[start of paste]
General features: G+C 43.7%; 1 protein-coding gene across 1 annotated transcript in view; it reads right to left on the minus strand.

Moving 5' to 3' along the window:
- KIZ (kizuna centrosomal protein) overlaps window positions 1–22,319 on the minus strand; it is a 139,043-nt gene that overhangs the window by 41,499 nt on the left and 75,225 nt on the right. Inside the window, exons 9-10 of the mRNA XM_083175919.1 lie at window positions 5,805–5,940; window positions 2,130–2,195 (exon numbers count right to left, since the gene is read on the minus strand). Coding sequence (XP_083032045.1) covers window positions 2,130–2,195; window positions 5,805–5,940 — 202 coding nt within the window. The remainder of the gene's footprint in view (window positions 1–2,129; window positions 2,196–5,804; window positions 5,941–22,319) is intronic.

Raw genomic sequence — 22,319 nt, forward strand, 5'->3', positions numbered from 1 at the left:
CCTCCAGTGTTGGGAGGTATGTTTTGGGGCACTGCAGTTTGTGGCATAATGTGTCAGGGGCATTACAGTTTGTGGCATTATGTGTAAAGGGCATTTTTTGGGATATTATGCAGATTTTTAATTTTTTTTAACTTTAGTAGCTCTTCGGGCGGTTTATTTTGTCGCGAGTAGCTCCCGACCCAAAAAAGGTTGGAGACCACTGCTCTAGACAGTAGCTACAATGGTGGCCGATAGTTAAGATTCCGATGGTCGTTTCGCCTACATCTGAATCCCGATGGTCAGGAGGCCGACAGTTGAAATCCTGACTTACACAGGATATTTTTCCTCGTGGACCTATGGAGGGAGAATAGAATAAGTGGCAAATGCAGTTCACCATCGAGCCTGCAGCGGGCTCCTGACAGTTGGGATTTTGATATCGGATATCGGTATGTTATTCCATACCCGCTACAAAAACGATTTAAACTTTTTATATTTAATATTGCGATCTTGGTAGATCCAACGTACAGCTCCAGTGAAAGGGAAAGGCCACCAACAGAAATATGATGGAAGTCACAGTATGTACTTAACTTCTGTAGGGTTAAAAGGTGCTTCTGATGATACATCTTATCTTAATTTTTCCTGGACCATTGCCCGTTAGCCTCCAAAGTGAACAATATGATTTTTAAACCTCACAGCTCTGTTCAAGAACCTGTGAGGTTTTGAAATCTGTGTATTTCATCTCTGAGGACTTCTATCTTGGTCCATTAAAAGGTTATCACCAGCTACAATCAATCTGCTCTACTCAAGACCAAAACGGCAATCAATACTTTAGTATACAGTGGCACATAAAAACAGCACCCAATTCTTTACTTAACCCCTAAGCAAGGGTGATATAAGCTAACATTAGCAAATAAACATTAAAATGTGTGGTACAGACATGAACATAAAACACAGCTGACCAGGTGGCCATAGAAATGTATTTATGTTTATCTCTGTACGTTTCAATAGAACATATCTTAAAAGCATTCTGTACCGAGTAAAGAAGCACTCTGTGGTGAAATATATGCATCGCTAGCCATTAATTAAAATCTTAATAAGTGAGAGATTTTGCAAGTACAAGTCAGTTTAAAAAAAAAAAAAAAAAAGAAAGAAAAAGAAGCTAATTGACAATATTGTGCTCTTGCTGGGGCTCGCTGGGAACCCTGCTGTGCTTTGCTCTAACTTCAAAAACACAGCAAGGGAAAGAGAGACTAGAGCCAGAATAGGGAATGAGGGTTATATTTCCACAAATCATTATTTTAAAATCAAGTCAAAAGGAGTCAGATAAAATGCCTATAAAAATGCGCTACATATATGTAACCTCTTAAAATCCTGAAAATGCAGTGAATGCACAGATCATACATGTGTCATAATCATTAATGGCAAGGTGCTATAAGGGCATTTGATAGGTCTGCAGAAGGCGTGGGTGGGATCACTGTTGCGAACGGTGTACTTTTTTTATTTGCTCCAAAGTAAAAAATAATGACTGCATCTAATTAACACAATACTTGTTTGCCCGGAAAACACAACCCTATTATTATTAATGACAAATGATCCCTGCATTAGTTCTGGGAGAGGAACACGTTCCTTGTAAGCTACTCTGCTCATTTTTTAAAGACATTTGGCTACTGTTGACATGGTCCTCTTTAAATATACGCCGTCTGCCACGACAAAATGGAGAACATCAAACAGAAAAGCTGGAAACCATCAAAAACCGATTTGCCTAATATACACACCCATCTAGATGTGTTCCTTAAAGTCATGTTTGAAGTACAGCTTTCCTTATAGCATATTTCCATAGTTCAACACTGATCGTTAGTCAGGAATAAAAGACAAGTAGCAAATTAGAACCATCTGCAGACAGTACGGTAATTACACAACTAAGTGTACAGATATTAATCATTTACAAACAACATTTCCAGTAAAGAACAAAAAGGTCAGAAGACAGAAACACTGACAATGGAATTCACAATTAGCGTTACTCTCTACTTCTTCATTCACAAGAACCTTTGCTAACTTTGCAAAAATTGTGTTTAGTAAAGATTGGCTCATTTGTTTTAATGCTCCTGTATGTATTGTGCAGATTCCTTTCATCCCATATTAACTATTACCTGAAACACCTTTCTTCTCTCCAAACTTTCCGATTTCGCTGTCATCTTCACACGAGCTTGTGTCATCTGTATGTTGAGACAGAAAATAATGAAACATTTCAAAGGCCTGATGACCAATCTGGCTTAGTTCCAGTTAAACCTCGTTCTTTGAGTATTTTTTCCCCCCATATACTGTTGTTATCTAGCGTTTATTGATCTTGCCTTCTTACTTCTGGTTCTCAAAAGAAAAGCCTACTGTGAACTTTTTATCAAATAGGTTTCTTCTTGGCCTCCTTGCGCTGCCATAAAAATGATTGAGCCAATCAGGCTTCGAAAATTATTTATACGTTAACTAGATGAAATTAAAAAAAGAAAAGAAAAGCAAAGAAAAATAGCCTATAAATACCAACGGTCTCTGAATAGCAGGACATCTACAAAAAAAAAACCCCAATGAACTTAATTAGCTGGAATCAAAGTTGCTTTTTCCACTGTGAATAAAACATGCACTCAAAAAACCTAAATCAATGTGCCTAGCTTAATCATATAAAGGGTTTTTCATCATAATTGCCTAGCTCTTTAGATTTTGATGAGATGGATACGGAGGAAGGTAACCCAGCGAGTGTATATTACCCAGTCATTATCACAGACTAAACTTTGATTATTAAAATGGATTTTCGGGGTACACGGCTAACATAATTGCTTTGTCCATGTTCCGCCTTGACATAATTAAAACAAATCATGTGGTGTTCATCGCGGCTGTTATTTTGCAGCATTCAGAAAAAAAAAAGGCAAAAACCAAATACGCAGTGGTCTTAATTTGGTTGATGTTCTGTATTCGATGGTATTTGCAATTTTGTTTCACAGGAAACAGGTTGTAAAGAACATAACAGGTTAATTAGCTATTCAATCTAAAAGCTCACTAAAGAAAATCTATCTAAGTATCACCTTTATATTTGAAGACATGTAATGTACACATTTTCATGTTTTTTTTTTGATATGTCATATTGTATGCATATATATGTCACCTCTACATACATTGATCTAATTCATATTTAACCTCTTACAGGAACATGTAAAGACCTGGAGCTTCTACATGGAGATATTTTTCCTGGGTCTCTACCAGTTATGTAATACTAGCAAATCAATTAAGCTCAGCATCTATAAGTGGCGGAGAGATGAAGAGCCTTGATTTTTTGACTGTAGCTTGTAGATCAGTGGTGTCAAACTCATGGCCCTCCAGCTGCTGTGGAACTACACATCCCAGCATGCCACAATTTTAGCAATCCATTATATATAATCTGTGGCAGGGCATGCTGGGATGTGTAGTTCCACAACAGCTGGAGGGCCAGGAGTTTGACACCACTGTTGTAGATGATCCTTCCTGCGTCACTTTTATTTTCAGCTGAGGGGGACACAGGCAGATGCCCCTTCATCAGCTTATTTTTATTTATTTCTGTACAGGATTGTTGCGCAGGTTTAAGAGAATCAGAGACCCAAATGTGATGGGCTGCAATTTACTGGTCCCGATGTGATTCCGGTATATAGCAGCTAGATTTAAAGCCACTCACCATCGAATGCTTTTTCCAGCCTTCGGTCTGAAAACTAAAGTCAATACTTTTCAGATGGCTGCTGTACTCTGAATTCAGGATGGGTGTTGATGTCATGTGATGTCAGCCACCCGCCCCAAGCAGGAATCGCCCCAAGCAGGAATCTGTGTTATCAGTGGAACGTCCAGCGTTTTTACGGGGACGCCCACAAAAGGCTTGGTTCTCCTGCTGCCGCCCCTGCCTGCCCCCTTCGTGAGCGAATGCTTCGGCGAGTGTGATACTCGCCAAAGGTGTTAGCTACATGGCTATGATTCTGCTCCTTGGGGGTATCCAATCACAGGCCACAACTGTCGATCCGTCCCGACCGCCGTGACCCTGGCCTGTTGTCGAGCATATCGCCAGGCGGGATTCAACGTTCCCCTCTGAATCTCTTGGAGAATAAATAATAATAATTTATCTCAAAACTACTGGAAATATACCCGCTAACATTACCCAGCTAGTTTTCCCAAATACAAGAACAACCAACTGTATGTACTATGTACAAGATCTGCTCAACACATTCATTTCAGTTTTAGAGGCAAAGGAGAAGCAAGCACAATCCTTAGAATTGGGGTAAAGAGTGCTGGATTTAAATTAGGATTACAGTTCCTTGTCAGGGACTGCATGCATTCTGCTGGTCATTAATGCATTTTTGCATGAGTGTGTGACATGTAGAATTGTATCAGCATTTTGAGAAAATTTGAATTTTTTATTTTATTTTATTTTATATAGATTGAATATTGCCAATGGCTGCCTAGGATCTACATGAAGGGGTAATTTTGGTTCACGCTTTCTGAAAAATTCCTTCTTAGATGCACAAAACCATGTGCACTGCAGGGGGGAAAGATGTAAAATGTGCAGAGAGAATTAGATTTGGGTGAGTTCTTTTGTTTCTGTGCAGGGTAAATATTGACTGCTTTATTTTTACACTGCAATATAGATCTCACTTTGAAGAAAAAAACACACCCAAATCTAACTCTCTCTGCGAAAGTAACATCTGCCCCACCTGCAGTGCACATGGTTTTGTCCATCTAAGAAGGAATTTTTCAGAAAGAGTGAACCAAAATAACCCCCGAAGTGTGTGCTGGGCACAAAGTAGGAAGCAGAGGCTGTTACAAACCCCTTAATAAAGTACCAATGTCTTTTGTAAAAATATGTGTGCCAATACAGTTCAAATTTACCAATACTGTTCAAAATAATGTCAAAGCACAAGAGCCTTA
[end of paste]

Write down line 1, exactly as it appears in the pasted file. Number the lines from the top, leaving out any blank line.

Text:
General features: G+C 43.7%; 1 protein-coding gene across 1 annotated transcript in view; it reads right to left on the minus strand.